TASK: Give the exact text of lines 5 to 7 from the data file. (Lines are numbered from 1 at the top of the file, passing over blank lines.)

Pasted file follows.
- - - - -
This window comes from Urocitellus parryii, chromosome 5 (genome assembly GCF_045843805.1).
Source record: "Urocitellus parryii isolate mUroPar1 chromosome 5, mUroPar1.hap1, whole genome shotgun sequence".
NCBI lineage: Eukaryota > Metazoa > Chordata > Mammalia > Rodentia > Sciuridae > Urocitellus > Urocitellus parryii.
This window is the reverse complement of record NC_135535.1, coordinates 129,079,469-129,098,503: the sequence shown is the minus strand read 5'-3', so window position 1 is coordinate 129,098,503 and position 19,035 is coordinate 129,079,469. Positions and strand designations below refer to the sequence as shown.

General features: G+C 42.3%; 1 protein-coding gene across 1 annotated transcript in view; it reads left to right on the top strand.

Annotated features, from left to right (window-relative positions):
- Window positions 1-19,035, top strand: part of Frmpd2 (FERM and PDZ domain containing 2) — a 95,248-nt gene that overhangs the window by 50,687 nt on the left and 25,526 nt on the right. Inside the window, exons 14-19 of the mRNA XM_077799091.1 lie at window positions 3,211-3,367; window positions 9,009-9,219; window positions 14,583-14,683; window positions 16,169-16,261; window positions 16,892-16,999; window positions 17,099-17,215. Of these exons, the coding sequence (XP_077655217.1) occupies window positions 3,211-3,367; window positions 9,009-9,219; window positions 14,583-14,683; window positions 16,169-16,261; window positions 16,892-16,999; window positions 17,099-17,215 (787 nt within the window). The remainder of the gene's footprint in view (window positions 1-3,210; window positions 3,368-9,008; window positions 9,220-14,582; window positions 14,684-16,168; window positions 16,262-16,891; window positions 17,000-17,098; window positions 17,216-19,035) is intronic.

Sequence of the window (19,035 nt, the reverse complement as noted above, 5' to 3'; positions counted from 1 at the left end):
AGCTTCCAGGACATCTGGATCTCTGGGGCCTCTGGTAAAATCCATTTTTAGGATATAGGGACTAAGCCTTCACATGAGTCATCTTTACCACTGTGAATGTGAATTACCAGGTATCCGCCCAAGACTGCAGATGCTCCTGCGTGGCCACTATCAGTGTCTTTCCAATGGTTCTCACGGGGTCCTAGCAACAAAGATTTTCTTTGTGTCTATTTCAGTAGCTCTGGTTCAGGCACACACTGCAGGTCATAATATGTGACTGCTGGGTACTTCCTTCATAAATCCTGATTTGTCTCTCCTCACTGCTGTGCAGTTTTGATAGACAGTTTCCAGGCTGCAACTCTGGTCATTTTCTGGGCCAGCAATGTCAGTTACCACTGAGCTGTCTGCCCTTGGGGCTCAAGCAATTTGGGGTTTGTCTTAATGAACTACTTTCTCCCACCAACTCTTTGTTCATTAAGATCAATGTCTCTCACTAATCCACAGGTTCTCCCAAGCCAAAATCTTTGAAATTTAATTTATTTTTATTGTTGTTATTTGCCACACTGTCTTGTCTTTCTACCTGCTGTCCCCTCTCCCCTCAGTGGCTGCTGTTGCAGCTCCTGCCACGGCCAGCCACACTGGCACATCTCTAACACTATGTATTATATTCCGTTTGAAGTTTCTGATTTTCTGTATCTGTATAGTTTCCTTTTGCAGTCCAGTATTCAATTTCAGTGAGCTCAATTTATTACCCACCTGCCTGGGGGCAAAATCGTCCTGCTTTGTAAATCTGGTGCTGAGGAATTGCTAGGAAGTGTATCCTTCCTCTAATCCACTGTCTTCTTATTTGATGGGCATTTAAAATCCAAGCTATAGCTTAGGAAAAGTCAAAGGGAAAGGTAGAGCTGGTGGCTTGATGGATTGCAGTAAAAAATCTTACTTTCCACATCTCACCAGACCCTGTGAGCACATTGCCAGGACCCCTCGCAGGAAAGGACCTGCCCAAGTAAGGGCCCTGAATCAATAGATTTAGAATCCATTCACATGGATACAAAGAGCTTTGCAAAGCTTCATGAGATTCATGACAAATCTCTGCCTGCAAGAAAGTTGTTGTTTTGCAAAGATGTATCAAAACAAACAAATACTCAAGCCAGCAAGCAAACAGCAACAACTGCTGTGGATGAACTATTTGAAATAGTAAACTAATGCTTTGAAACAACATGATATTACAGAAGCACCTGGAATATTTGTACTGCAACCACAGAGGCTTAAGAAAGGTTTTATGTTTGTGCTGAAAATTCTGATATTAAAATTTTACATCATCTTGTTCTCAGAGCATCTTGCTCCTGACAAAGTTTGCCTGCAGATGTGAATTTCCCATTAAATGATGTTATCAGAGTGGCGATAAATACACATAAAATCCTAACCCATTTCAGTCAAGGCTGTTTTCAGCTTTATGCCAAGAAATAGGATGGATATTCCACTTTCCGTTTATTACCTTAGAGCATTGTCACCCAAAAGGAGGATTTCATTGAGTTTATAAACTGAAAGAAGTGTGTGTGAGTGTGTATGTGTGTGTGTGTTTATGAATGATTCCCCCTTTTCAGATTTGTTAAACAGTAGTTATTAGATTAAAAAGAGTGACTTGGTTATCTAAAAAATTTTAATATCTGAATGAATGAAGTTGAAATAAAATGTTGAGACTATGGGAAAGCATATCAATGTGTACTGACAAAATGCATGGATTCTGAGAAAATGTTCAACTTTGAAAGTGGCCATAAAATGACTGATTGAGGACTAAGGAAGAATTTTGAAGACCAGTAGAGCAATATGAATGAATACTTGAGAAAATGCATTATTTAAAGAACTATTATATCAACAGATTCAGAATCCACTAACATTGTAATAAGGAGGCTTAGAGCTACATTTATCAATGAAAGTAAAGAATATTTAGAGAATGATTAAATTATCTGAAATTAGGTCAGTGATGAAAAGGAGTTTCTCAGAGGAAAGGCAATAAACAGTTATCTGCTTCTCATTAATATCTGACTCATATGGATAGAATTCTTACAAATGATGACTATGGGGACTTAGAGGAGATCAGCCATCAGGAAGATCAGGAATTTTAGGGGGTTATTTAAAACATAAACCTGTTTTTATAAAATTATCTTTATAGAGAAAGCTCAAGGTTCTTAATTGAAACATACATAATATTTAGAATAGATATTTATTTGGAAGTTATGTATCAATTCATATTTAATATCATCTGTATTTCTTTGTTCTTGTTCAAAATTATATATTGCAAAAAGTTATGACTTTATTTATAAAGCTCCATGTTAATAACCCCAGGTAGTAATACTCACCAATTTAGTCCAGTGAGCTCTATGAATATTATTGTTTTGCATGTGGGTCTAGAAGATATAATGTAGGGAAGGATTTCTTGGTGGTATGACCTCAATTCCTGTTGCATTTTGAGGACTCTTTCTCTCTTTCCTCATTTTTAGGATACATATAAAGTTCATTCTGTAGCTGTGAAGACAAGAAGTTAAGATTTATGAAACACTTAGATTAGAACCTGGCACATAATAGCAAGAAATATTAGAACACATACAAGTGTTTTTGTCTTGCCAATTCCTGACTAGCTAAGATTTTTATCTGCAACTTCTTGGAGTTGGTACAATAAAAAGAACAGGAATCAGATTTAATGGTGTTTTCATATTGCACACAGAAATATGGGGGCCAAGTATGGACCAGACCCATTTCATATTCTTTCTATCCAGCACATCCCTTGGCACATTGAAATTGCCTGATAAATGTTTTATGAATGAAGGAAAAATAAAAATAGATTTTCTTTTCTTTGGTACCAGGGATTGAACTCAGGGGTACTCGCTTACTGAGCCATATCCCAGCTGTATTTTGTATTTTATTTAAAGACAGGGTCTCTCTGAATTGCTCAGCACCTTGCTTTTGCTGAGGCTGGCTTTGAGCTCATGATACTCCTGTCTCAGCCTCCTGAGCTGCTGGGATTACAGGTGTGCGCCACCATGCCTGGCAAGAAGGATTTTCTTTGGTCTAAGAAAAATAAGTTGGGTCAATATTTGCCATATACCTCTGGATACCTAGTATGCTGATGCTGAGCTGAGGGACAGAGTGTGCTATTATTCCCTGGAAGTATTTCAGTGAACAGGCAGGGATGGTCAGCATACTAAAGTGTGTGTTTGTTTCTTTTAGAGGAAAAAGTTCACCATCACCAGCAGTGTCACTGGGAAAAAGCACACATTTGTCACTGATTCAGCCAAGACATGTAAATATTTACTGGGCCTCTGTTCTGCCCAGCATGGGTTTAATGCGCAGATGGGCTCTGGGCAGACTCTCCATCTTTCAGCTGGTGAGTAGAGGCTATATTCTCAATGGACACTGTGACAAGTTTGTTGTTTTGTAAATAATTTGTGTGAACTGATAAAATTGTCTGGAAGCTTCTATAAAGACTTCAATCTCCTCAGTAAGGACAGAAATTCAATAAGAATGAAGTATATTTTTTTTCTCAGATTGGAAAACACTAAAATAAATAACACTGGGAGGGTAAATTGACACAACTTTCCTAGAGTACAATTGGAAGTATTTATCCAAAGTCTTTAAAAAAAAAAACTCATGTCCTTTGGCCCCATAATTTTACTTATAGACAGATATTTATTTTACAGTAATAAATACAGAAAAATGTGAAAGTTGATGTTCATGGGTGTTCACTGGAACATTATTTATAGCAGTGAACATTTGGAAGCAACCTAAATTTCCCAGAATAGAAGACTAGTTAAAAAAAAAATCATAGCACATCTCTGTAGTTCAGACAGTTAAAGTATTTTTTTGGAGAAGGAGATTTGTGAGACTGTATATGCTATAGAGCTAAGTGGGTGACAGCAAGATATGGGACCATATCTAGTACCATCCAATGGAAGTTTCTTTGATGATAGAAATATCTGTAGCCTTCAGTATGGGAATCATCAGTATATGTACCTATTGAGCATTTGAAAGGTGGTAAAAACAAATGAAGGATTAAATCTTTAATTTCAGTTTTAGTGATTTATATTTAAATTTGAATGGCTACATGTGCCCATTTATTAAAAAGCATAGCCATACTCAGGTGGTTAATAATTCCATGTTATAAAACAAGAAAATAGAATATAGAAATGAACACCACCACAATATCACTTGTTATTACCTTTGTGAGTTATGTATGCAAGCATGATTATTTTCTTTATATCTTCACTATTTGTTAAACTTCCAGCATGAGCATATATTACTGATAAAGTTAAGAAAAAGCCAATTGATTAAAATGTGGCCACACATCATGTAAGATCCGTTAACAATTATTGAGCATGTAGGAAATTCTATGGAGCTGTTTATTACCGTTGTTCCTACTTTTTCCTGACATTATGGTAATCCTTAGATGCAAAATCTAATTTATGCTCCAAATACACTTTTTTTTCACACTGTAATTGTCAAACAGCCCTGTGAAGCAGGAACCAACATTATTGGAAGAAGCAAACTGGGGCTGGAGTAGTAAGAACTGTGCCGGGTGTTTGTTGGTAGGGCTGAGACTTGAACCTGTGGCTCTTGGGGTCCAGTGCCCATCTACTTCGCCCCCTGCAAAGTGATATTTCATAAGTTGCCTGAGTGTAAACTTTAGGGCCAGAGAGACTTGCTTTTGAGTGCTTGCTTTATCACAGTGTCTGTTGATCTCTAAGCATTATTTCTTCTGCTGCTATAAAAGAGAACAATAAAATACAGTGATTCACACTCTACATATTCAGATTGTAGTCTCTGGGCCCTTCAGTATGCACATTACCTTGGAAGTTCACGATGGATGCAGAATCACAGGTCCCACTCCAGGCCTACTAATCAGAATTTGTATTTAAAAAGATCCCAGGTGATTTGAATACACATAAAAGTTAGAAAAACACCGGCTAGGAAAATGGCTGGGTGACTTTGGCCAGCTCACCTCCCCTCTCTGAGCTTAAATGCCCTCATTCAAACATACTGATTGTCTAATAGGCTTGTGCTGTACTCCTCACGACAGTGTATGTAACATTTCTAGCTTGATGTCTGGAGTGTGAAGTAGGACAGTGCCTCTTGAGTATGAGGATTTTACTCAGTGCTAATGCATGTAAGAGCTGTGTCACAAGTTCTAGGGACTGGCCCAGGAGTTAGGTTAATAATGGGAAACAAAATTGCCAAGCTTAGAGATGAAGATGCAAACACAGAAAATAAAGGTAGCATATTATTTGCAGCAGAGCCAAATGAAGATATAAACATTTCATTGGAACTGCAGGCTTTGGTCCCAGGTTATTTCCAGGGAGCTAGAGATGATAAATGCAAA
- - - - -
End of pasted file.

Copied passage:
General features: G+C 42.3%; 1 protein-coding gene across 1 annotated transcript in view; it reads left to right on the top strand.

Annotated features, from left to right (window-relative positions):
- Window positions 1-19,035, top strand: part of Frmpd2 (FERM and PDZ domain containing 2) — a 95,248-nt gene that overhangs the window by 50,687 nt on the left and 25,526 nt on the right. Inside the window, exons 14-19 of the mRNA XM_077799091.1 lie at window positions 3,211-3,367; window positions 9,009-9,219; window positions 14,583-14,683; window positions 16,169-16,261; window positions 16,892-16,999; window positions 17,099-17,215. Of these exons, the coding sequence (XP_077655217.1) occupies window positions 3,211-3,367; window positions 9,009-9,219; window positions 14,583-14,683; window positions 16,169-16,261; window positions 16,892-16,999; window positions 17,099-17,215 (787 nt within the window). The remainder of the gene's footprint in view (window positions 1-3,210; window positions 3,368-9,008; window positions 9,220-14,582; window positions 14,684-16,168; window positions 16,262-16,891; window positions 17,000-17,098; window positions 17,216-19,035) is intronic.